In Isaiah’s time, the people of Jerusalem had witnessed the downfall of their great city. As the people were being marched away into a time of exile in Babylon they took with them the searing image of their beloved city in ruins. Isaiah shared the dream of a future in which, not only the city would be restored, but the whole ordering of relationships would be made well and whole. Animosity and divisions would be healed. Isaiah shared the vision of God’s peace, of God’s shalom. Implements of war would no longer be needed. Swords and spears would be reshaped and reformed into tools for growing and harvesting food… remade into tools to tend the land and feed God’s people. To the ancient ones whose lives had been shattered and their hearts thoroughly and completely broken… a vision, a dream of what was to come …was uttered by a boisterous prophet… the vision of peace and well-being for all that Isaiah glimpsed out on the horizon.


We have just moved out of what is known as “Ordinary Time” in the church year into Advent time that the great biblical scholar Walter Bruggeman passionately describes as a time of “disruption.” We are taught that this time, more than any other time, is one in which we are to “expect the unexpected.” We are to prepare for things to fall apart and come together in new ways. Preparation involves slowing down, stopping and listening. As the environmental activist Bill McKibben says, “Advent is the time to listen for footsteps – and you can’t hear footsteps when you’re running yourself.” More than ever, this is a time to invite transforming the power of the Gospel do its work in us… to let it get under our skin, to unsettle us, and prepare us to be participants in the birth, participants in the fulfillment of God’s dream that is to come.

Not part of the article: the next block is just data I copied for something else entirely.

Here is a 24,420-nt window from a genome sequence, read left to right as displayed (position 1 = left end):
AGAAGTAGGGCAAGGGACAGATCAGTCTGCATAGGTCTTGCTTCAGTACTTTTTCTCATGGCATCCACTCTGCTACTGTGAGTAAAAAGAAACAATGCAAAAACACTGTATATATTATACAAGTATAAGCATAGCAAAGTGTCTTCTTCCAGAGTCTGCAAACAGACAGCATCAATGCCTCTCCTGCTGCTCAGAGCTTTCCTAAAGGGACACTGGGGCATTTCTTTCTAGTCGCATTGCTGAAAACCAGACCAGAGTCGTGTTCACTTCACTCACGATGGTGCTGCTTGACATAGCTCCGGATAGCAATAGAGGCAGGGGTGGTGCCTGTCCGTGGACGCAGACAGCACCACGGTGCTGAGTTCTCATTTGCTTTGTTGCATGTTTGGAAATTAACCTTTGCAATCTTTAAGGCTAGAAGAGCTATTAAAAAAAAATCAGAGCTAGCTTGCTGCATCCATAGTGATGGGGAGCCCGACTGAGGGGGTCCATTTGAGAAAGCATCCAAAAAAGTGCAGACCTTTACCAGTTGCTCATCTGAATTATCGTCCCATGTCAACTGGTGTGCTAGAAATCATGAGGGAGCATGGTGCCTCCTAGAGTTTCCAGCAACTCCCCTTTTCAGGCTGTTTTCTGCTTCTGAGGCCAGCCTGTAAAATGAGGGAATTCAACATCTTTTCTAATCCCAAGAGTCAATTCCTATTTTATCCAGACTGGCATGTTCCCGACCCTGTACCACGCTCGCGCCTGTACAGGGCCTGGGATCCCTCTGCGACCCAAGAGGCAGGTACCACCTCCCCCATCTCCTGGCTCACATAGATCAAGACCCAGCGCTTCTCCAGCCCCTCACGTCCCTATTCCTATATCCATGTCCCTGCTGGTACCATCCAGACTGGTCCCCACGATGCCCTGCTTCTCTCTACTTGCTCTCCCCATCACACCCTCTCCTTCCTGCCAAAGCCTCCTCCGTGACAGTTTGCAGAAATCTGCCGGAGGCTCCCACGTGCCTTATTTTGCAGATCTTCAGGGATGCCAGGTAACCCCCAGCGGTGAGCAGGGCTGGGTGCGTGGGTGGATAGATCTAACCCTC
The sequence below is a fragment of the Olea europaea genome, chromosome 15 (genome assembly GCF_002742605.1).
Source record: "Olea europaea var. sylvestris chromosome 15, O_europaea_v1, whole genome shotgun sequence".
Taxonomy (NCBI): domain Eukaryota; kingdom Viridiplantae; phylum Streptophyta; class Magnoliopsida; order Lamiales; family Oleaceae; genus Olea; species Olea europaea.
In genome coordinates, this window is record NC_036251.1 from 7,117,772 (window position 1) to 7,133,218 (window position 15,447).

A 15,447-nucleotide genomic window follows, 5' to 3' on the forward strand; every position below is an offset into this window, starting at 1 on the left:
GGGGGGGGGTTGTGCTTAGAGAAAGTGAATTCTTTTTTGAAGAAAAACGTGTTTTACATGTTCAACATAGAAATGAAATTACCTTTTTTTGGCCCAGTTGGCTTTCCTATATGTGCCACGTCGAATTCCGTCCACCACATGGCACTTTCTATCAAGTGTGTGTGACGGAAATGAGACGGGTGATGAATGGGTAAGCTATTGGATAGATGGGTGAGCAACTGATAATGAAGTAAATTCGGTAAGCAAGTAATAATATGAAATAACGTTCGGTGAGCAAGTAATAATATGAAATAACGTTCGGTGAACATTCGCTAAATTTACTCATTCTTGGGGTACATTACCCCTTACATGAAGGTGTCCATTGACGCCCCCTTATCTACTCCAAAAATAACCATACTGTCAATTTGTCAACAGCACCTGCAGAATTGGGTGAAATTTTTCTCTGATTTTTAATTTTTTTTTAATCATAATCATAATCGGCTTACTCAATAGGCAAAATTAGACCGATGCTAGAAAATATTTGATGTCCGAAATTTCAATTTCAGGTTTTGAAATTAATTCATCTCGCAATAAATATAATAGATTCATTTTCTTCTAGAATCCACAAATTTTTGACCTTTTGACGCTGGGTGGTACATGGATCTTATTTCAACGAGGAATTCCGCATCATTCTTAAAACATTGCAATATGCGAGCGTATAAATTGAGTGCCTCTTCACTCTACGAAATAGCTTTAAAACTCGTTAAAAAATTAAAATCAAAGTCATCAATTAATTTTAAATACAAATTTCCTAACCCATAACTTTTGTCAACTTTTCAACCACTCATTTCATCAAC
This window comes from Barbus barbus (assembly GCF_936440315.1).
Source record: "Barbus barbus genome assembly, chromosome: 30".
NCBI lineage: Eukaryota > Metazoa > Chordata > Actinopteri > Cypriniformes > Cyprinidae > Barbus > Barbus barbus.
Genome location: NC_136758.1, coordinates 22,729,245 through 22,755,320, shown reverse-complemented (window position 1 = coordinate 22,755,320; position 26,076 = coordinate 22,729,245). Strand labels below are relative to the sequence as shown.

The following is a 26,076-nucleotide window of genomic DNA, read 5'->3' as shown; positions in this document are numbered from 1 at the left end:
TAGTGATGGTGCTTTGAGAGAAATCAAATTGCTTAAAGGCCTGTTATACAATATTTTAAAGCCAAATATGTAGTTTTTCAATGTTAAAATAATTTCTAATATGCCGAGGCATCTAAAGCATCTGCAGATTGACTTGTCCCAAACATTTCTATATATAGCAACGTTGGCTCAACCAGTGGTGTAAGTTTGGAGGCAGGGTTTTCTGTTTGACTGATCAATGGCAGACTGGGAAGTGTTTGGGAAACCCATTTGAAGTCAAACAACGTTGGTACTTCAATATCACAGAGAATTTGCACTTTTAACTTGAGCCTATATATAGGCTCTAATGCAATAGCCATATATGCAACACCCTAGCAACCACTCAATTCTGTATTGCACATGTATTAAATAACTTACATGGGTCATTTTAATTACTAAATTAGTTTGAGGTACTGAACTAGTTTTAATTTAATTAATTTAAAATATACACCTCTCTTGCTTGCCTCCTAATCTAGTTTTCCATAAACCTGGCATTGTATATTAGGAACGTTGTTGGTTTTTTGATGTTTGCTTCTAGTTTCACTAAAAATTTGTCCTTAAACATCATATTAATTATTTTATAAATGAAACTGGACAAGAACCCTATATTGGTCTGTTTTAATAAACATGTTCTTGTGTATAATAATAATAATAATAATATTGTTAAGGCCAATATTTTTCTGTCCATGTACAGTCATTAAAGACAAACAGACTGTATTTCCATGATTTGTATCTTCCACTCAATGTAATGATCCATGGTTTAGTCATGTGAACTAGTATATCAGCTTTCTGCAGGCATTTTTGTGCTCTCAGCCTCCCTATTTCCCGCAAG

To put on the armor of light means that we are see and experience the world in new and expectant ways. The light is seeking to make its way into every dark and forsaken crack and crevice of our world and into our deepest selves. We are to live into the divine promise that our world can become one in which no child will feel the urge to bully another, in which not one person, not one partner or spouse, or neighbor or stranger will feel the urge to lash out in fear, anger or prejudice and do any soul wounding or physical harm to another… that any urge to dominate, possess, or oppress another will be fully extinguished. The hope and promise is before us…that hearts and minds will be transformed… and that we will welcome God’s work in us that we may serve as midwives to the new life that is ripening in our midst.


 Our faith is grounded in confident hope that God is calling us to into new possibilities, into new life, into a peace that surpasses all understanding. Advent invites us to be unsettled and to look up and to cast our eyes into the distance… to listen with expectant hearts and not to fear in the pain of labor that is already seeking to commence. Stay awake. Be ready… for the time has not yet come… but it will. We simply do not know the day or the hour.

Blessings on your unsettled waiting.

Be prepared.

Live in hope and expect the unexpected…

…. God’s promise is waiting to be born…



Isaiah 2:1-5
Psalm 122
Romans 13:11-14

Matthew 24:36-44